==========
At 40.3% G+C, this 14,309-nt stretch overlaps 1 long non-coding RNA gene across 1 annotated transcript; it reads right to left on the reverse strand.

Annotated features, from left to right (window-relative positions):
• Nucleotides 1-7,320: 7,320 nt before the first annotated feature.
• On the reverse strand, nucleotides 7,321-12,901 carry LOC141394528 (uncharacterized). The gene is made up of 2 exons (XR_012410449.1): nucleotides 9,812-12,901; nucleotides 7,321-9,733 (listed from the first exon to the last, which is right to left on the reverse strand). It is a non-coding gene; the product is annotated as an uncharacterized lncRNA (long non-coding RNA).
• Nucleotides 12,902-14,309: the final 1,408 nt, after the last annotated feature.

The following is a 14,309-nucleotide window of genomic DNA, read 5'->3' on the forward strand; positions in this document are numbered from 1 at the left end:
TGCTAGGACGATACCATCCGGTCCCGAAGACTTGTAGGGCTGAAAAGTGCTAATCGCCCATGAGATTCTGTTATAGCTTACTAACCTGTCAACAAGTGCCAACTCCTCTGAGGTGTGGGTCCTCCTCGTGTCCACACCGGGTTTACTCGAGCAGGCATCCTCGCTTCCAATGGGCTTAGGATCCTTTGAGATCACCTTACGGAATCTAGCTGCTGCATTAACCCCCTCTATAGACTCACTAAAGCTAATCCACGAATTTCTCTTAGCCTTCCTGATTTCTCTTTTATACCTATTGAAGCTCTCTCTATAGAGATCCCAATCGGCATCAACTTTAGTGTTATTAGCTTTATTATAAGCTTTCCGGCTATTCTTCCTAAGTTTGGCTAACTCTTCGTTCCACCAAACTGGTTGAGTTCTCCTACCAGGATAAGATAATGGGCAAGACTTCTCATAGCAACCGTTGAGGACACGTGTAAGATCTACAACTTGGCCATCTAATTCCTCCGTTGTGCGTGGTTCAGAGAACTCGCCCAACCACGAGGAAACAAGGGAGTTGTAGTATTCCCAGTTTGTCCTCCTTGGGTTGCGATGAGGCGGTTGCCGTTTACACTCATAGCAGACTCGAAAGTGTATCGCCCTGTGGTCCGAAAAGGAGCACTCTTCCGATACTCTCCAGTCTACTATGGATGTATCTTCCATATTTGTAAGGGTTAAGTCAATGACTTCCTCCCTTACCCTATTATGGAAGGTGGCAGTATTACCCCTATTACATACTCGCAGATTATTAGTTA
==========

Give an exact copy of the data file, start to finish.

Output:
At 40.3% G+C, this 14,309-nt stretch overlaps 1 long non-coding RNA gene across 1 annotated transcript; it reads right to left on the reverse strand.

Annotated features, from left to right (window-relative positions):
• Nucleotides 1-7,320: 7,320 nt before the first annotated feature.
• On the reverse strand, nucleotides 7,321-12,901 carry LOC141394528 (uncharacterized). The gene is made up of 2 exons (XR_012410449.1): nucleotides 9,812-12,901; nucleotides 7,321-9,733 (listed from the first exon to the last, which is right to left on the reverse strand). It is a non-coding gene; the product is annotated as an uncharacterized lncRNA (long non-coding RNA).
• Nucleotides 12,902-14,309: the final 1,408 nt, after the last annotated feature.

The following is a 14,309-nucleotide window of genomic DNA, read 5'->3' on the forward strand; positions in this document are numbered from 1 at the left end:
TGCTAGGACGATACCATCCGGTCCCGAAGACTTGTAGGGCTGAAAAGTGCTAATCGCCCATGAGATTCTGTTATAGCTTACTAACCTGTCAACAAGTGCCAACTCCTCTGAGGTGTGGGTCCTCCTCGTGTCCACACCGGGTTTACTCGAGCAGGCATCCTCGCTTCCAATGGGCTTAGGATCCTTTGAGATCACCTTACGGAATCTAGCTGCTGCATTAACCCCCTCTATAGACTCACTAAAGCTAATCCACGAATTTCTCTTAGCCTTCCTGATTTCTCTTTTATACCTATTGAAGCTCTCTCTATAGAGATCCCAATCGGCATCAACTTTAGTGTTATTAGCTTTATTATAAGCTTTCCGGCTATTCTTCCTAAGTTTGGCTAACTCTTCGTTCCACCAAACTGGTTGAGTTCTCCTACCAGGATAAGATAATGGGCAAGACTTCTCATAGCAACCGTTGAGGACACGTGTAAGATCTACAACTTGGCCATCTAATTCCTCCGTTGTGCGTGGTTCAGAGAACTCGCCCAACCACGAGGAAACAAGGGAGTTGTAGTATTCCCAGTTTGTCCTCCTTGGGTTGCGATGAGGCGGTTGCCGTTTACACTCATAGCAGACTCGAAAGTGTATCGCCCTGTGGTCCGAAAAGGAGCACTCTTCCGATACTCTCCAGTCTACTATGGATGTATCTTCCATATTTGTAAGGGTTAAGTCAATGACTTCCTCCCTTACCCTATTATGGAAGGTGGCAGTATTACCCCTATTACATACTCGCAGATTATTAGTTA